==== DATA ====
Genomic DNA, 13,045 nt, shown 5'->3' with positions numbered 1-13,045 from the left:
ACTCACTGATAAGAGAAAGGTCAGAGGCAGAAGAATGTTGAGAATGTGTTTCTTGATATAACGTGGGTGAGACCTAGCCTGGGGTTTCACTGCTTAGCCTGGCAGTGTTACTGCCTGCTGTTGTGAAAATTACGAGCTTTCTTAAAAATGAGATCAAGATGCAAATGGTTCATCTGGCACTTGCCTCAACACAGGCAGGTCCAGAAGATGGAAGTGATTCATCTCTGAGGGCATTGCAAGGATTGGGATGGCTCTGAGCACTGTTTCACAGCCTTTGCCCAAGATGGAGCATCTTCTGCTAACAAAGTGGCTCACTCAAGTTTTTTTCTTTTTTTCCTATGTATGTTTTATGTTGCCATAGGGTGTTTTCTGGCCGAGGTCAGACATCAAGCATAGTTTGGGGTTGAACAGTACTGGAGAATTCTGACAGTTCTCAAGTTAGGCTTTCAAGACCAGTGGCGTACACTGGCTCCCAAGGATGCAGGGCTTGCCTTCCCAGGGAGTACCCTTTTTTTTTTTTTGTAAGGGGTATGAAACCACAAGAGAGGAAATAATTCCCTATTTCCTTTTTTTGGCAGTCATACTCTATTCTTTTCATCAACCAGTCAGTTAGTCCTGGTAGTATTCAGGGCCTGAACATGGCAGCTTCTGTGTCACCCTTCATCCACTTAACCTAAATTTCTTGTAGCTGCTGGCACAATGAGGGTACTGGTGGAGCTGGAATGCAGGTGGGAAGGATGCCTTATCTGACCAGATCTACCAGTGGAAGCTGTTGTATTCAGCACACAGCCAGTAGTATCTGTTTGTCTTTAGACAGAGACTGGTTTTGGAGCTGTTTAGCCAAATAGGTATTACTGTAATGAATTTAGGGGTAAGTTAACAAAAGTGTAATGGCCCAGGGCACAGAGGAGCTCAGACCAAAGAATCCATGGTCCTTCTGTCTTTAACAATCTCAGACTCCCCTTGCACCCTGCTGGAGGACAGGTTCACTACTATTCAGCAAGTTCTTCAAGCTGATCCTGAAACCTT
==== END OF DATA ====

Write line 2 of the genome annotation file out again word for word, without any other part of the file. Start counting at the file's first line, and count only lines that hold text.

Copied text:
ACTCACTGATAAGAGAAAGGTCAGAGGCAGAAGAATGTTGAGAATGTGTTTCTTGATATAACGTGGGTGAGACCTAGCCTGGGGTTTCACTGCTTAGCCTGGCAGTGTTACTGCCTGCTGTTGTGAAAATTACGAGCTTTCTTAAAAATGAGATCAAGATGCAAATGGTTCATCTGGCACTTGCCTCAACACAGGCAGGTCCAGAAGATGGAAGTGATTCATCTCTGAGGGCATTGCAAGGATTGGGATGGCTCTGAGCACTGTTTCACAGCCTTTGCCCAAGATGGAGCATCTTCTGCTAACAAAGTGGCTCACTCAAGTTTTTTTCTTTTTTTCCTATGTATGTTTTATGTTGCCATAGGGTGTTTTCTGGCCGAGGTCAGACATCAAGCATAGTTTGGGGTTGAACAGTACTGGAGAATTCTGACAGTTCTCAAGTTAGGCTTTCAAGACCAGTGGCGTACACTGGCTCCCAAGGATGCAGGGCTTGCCTTCCCAGGGAGTACCCTTTTTTTTTTTTTGTAAGGGGTATGAAACCACAAGAGAGGAAATAATTCCCTATTTCCTTTTTTTGGCAGTCATACTCTATTCTTTTCATCAACCAGTCAGTTAGTCCTGGTAGTATTCAGGGCCTGAACATGGCAGCTTCTGTGTCACCCTTCATCCACTTAACCTAAATTTCTTGTAGCTGCTGGCACAATGAGGGTACTGGTGGAGCTGGAATGCAGGTGGGAAGGATGCCTTATCTGACCAGATCTACCAGTGGAAGCTGTTGTATTCAGCACACAGCCAGTAGTATCTGTTTGTCTTTAGACAGAGACTGGTTTTGGAGCTGTTTAGCCAAATAGGTATTACTGTAATGAATTTAGGGGTAAGTTAACAAAAGTGTAATGGCCCAGGGCACAGAGGAGCTCAGACCAAAGAATCCATGGTCCTTCTGTCTTTAACAATCTCAGACTCCCCTTGCACCCTGCTGGAGGACAGGTTCACTACTATTCAGCAAGTTCTTCAAGCTGATCCTGAAACCTT